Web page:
Last but not least, a quick “testimonial.”  This is Tammy.  She tracked her grocery budget before and after using (Thrive) freeze-dried foods regularly.  By only paying for the edible parts of her food, avoiding waste, using just what she needed when she needed it, avoiding impulse buys, and eating out less, she feels she save 24% on her grocery budget:

So, freeze-dried foods can be expensive, and are certainly always far more than canning or dehydrating your own garden produce. However, if you are willing to put in the effort and shop the sales, you can get them for around the same cost as grocery store foods.  And if you factor in less gas, impulse buys, and fast food costs, they may just save you a bit of money!

Finally, tell us everything about your experience with freeze-dried foods in the comment section.


Freeze dried food is the healthiest, longest lasting option for food storage.


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Becky is a wildlife enthusiast and pet and livestock care expert with a diploma in canine nutrition. With over a decade of experience in animal welfare, Becky lends her expertise to Simple Family Preparedness through insightful info about pets, livestock, bee keeping, and the practicalities of homesteading.

7 thoughts on “Affordable Ways to Freeze Dry Food”

  1. Obviously a sales pitch for Thrive which is great. But very limited now that you can buy your own freeze dryer and make you own.

  2. I tried a chat on your site and couldn’t get my first question answered. Maybe a language issue? I have several questions for the author of this article… I assume Misty? If I can get your info I’d like to chat. Thanks for the article, I hope to talk to you.

  3. I think your right that freeze dried is a important component for everybodies food storage, I call it my food insurance. Freeze dried being such a staple in your food storage and everyday life I see the increased importance of your water storage and I love the system you use. The E-course is great and I tell all my friends about your site. One thing though or I won’t be able to sleep tonight…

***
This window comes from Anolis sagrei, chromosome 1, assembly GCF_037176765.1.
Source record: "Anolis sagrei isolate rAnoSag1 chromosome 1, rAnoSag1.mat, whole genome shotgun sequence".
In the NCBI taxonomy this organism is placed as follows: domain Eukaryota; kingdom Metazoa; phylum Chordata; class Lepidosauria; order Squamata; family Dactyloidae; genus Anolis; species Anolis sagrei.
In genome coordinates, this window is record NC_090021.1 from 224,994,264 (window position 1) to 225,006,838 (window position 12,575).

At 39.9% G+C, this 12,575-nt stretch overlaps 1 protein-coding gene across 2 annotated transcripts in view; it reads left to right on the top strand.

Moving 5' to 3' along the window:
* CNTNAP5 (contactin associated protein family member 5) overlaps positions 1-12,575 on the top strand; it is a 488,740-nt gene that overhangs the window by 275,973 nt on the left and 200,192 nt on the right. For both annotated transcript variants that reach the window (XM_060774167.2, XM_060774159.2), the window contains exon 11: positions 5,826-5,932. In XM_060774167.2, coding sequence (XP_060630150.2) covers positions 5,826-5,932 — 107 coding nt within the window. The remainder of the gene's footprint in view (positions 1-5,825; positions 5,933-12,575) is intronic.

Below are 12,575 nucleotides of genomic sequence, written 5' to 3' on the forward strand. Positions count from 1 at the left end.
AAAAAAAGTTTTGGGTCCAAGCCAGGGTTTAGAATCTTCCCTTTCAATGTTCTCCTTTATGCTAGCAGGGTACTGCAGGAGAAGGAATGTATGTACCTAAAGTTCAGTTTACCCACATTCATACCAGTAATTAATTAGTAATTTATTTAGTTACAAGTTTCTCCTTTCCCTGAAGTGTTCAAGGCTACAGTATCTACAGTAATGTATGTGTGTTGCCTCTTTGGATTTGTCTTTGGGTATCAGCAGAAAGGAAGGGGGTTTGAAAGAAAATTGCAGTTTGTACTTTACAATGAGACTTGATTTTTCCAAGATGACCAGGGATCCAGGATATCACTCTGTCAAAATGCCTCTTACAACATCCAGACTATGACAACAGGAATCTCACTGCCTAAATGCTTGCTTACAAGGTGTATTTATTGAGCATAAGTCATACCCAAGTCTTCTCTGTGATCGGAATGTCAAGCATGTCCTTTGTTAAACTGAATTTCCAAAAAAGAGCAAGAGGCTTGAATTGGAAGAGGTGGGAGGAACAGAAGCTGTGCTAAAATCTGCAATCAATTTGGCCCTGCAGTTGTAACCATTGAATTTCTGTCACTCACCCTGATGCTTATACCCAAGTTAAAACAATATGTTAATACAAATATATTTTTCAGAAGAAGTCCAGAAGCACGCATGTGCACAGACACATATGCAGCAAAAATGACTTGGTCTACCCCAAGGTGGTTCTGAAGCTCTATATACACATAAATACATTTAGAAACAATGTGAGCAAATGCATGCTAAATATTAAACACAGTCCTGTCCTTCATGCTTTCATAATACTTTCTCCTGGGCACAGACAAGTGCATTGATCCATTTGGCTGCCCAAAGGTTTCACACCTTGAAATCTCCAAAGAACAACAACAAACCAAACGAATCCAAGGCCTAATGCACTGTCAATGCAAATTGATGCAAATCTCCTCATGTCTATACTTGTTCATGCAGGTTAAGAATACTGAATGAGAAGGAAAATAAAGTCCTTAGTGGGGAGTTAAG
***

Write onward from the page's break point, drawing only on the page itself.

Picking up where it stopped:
If you buy a can of tomato paste for $.79 and you use any amount of it, 3T, 6 oz whatever, you only paid $.79 for the can. That didn’t change. If you don’t use it all and throw it away the price you paid per can doesn’t increase. Your math is right if you only ever use 3T out of every 6oz can and every time throw away the remaining 4.5oz of unused sauce. Sometimes you might use more, like 1/2, 3/4 or even the full can. Changes the numbers. No need to post this just a point to ponder.


    • Yes! You are right, of course and I should probably be more careful in my wording. (-: What I should say is that if you buy a can of tomato paste and use it all, you paid about $0.07 per tablespoon. But if you don’t use it all and instead only use say 3 Tbls, then you paid around $0.26 per tablespoon you actually used. If you buy food with a shelf life, you can use just the three tablespoons (by adding water) and leave the other 9 on the shelf for later. You don’t waste money.

  4. My sister-in-law just recently started selling Thrive and is trying to get me to jump on board. I am loving the product but have been a little hesitant because I want to learn more before I jump on 🙂 I found your website and it has been really helpful, so thank you! I love when people are honest about the product they are selling. I will for sure keep coming back for more info 😉 Thanks again! Oh and your pictures are amazing!!